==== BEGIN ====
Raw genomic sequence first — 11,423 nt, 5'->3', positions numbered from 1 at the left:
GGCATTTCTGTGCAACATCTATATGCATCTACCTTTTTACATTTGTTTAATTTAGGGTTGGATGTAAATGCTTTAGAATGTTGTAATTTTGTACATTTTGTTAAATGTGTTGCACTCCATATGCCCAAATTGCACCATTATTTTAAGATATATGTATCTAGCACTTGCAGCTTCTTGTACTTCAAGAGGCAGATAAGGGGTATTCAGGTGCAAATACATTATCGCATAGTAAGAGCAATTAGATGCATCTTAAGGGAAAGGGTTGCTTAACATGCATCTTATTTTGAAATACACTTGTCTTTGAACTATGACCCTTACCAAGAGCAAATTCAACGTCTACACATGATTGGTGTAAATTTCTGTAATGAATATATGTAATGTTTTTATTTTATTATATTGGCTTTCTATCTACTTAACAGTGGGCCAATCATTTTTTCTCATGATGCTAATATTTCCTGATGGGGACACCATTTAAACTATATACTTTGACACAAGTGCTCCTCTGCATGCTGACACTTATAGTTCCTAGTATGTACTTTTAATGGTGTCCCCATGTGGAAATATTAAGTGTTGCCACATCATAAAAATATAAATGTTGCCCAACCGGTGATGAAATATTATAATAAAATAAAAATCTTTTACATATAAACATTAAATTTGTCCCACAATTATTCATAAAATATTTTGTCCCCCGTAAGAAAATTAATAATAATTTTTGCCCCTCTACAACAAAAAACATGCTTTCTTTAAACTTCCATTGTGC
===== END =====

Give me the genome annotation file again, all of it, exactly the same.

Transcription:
Raw genomic sequence first — 11,423 nt, 5'->3', positions numbered from 1 at the left:
GGCATTTCTGTGCAACATCTATATGCATCTACCTTTTTACATTTGTTTAATTTAGGGTTGGATGTAAATGCTTTAGAATGTTGTAATTTTGTACATTTTGTTAAATGTGTTGCACTCCATATGCCCAAATTGCACCATTATTTTAAGATATATGTATCTAGCACTTGCAGCTTCTTGTACTTCAAGAGGCAGATAAGGGGTATTCAGGTGCAAATACATTATCGCATAGTAAGAGCAATTAGATGCATCTTAAGGGAAAGGGTTGCTTAACATGCATCTTATTTTGAAATACACTTGTCTTTGAACTATGACCCTTACCAAGAGCAAATTCAACGTCTACACATGATTGGTGTAAATTTCTGTAATGAATATATGTAATGTTTTTATTTTATTATATTGGCTTTCTATCTACTTAACAGTGGGCCAATCATTTTTTCTCATGATGCTAATATTTCCTGATGGGGACACCATTTAAACTATATACTTTGACACAAGTGCTCCTCTGCATGCTGACACTTATAGTTCCTAGTATGTACTTTTAATGGTGTCCCCATGTGGAAATATTAAGTGTTGCCACATCATAAAAATATAAATGTTGCCCAACCGGTGATGAAATATTATAATAAAATAAAAATCTTTTACATATAAACATTAAATTTGTCCCACAATTATTCATAAAATATTTTGTCCCCCGTAAGAAAATTAATAATAATTTTTGCCCCTCTACAACAAAAAACATGCTTTCTTTAAACTTCCATTGTGC